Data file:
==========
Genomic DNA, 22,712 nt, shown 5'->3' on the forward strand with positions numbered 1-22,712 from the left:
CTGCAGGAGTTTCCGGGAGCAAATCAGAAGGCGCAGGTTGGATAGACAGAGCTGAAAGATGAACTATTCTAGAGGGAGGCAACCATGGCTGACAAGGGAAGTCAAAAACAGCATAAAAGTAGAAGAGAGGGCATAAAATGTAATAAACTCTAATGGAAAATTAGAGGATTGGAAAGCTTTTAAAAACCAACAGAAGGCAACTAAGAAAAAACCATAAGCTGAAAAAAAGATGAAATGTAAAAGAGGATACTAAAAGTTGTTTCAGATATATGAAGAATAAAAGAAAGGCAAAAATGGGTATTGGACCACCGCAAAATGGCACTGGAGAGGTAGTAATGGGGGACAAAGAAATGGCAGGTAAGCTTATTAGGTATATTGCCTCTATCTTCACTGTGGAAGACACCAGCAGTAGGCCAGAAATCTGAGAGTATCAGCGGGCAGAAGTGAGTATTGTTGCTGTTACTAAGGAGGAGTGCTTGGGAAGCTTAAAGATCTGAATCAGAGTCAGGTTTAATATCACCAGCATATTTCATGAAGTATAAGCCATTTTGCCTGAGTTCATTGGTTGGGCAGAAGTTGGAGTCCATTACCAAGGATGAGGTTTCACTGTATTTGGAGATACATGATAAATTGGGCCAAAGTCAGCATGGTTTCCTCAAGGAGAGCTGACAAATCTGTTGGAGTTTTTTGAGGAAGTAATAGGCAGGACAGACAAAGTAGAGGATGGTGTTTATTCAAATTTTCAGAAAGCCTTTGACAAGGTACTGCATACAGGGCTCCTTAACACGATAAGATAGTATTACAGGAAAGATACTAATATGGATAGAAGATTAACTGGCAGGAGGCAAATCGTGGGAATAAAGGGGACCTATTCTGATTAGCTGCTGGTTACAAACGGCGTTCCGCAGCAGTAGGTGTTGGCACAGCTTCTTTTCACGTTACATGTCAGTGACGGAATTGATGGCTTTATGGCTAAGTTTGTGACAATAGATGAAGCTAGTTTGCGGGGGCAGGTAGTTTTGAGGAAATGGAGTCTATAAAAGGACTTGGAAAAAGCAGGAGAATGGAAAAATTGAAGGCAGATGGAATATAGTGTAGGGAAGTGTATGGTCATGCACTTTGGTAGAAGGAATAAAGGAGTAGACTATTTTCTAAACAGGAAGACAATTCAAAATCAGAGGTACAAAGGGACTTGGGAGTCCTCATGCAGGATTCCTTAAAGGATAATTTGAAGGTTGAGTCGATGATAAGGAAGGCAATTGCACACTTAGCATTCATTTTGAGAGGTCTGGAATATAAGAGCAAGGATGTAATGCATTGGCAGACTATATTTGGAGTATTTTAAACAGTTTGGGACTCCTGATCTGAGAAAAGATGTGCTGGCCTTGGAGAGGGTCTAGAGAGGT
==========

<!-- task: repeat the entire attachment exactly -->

Genomic DNA, 22,712 nt, shown 5'->3' on the forward strand with positions numbered 1-22,712 from the left:
CTGCAGGAGTTTCCGGGAGCAAATCAGAAGGCGCAGGTTGGATAGACAGAGCTGAAAGATGAACTATTCTAGAGGGAGGCAACCATGGCTGACAAGGGAAGTCAAAAACAGCATAAAAGTAGAAGAGAGGGCATAAAATGTAATAAACTCTAATGGAAAATTAGAGGATTGGAAAGCTTTTAAAAACCAACAGAAGGCAACTAAGAAAAAACCATAAGCTGAAAAAAAGATGAAATGTAAAAGAGGATACTAAAAGTTGTTTCAGATATATGAAGAATAAAAGAAAGGCAAAAATGGGTATTGGACCACCGCAAAATGGCACTGGAGAGGTAGTAATGGGGGACAAAGAAATGGCAGGTAAGCTTATTAGGTATATTGCCTCTATCTTCACTGTGGAAGACACCAGCAGTAGGCCAGAAATCTGAGAGTATCAGCGGGCAGAAGTGAGTATTGTTGCTGTTACTAAGGAGGAGTGCTTGGGAAGCTTAAAGATCTGAATCAGAGTCAGGTTTAATATCACCAGCATATTTCATGAAGTATAAGCCATTTTGCCTGAGTTCATTGGTTGGGCAGAAGTTGGAGTCCATTACCAAGGATGAGGTTTCACTGTATTTGGAGATACATGATAAATTGGGCCAAAGTCAGCATGGTTTCCTCAAGGAGAGCTGACAAATCTGTTGGAGTTTTTTGAGGAAGTAATAGGCAGGACAGACAAAGTAGAGGATGGTGTTTATTCAAATTTTCAGAAAGCCTTTGACAAGGTACTGCATACAGGGCTCCTTAACACGATAAGATAGTATTACAGGAAAGATACTAATATGGATAGAAGATTAACTGGCAGGAGGCAAATCGTGGGAATAAAGGGGACCTATTCTGATTAGCTGCTGGTTACAAACGGCGTTCCGCAGCAGTAGGTGTTGGCACAGCTTCTTTTCACGTTACATGTCAGTGACGGAATTGATGGCTTTATGGCTAAGTTTGTGACAATAGATGAAGCTAGTTTGCGGGGGCAGGTAGTTTTGAGGAAATGGAGTCTATAAAAGGACTTGGAAAAAGCAGGAGAATGGAAAAATTGAAGGCAGATGGAATATAGTGTAGGGAAGTGTATGGTCATGCACTTTGGTAGAAGGAATAAAGGAGTAGACTATTTTCTAAACAGGAAGACAATTCAAAATCAGAGGTACAAAGGGACTTGGGAGTCCTCATGCAGGATTCCTTAAAGGATAATTTGAAGGTTGAGTCGATGATAAGGAAGGCAATTGCACACTTAGCATTCATTTTGAGAGGTCTGGAATATAAGAGCAAGGATGTAATGCATTGGCAGACTATATTTGGAGTATTTTAAACAGTTTGGGACTCCTGATCTGAGAAAAGATGTGCTGGCCTTGGAGAGGGTCTAGAGAGGT